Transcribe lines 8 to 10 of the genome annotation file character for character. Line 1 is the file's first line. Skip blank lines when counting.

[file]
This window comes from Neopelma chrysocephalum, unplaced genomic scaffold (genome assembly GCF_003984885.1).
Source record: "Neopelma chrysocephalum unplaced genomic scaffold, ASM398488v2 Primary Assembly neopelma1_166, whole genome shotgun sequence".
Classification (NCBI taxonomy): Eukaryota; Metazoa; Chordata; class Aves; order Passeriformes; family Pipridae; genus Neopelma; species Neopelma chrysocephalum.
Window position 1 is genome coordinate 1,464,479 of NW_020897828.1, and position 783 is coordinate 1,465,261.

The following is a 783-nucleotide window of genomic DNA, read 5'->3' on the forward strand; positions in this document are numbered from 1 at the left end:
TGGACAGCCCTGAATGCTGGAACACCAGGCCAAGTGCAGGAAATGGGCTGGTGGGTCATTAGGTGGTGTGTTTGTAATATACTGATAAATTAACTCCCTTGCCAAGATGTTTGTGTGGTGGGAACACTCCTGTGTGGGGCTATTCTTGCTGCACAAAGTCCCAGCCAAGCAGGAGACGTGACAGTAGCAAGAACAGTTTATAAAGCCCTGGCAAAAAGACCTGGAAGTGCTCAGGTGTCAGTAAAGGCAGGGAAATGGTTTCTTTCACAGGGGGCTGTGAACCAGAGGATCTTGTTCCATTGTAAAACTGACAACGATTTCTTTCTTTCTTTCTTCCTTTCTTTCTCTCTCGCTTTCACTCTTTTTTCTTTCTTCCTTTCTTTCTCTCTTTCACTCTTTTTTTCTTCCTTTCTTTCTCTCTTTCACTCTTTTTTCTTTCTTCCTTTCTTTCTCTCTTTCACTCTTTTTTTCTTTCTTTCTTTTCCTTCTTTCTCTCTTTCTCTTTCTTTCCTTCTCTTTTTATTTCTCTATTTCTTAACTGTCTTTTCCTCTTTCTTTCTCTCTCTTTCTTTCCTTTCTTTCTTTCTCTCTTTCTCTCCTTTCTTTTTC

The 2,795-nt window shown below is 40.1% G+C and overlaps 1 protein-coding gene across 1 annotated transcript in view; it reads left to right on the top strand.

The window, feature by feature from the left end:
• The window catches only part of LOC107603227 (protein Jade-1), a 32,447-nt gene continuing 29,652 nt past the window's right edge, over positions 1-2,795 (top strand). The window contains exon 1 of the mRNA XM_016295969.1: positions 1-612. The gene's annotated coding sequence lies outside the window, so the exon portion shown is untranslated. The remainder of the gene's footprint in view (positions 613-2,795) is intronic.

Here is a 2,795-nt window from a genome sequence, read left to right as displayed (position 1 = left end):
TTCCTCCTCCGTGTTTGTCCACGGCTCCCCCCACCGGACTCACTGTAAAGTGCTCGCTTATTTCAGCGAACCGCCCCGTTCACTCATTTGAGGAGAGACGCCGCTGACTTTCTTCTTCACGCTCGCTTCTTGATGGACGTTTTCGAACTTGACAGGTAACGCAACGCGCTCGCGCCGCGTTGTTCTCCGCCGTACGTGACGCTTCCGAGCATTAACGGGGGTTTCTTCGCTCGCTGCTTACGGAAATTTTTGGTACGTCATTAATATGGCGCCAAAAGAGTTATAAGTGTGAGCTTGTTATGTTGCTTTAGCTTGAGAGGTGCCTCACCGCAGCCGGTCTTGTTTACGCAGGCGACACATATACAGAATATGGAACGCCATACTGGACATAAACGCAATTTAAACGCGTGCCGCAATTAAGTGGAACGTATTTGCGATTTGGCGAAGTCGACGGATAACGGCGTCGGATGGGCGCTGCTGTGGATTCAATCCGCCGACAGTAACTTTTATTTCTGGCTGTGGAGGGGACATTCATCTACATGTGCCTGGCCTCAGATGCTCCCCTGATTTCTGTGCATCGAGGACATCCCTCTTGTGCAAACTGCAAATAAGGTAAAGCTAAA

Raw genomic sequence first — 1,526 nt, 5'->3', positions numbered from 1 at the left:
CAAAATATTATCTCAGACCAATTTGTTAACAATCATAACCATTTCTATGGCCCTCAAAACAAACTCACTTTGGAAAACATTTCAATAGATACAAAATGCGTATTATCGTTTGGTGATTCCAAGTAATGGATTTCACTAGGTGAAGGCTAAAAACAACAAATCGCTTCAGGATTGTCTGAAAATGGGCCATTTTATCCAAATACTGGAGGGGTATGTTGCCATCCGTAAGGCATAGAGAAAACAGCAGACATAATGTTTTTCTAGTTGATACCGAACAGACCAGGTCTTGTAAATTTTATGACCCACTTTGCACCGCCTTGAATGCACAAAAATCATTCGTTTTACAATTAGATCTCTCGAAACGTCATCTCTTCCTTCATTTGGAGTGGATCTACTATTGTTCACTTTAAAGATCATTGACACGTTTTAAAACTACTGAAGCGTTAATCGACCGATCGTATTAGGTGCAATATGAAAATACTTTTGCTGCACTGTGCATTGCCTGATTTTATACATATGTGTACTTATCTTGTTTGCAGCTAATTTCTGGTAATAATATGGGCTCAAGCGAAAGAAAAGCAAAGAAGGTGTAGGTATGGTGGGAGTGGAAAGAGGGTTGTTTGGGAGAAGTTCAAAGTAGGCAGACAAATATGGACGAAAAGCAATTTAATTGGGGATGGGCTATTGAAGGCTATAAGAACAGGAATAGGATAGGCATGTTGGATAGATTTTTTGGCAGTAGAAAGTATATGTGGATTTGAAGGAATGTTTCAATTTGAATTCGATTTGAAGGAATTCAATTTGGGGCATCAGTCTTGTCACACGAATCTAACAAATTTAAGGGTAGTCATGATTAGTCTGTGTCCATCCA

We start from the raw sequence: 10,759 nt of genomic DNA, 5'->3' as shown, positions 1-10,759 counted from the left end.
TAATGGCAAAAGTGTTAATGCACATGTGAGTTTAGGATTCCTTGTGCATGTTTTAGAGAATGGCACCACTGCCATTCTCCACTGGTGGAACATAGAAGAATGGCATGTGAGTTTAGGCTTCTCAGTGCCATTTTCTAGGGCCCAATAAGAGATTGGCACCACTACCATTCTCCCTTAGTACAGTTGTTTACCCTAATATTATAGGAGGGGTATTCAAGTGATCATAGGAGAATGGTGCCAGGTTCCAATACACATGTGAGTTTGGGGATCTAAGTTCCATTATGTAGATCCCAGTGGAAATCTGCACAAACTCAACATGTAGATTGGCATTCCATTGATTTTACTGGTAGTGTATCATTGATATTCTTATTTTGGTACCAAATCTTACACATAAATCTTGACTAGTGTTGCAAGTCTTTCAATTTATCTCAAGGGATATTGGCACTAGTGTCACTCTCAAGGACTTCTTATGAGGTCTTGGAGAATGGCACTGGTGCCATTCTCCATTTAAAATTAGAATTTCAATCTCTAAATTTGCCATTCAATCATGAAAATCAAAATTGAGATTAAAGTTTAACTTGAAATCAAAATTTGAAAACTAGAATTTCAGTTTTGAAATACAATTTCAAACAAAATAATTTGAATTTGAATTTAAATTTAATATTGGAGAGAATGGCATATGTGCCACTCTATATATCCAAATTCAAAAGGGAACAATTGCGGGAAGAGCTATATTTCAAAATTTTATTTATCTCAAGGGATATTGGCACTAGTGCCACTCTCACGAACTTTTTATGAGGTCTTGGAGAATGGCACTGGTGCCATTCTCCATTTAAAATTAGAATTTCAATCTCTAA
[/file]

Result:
The window, feature by feature from the left end:
• The window catches only part of LOC107603227 (protein Jade-1), a 32,447-nt gene continuing 29,652 nt past the window's right edge, over positions 1-2,795 (top strand). The window contains exon 1 of the mRNA XM_016295969.1: positions 1-612. The gene's annotated coding sequence lies outside the window, so the exon portion shown is untranslated. The remainder of the gene's footprint in view (positions 613-2,795) is intronic.

Here is a 2,795-nt window from a genome sequence, read left to right as displayed (position 1 = left end):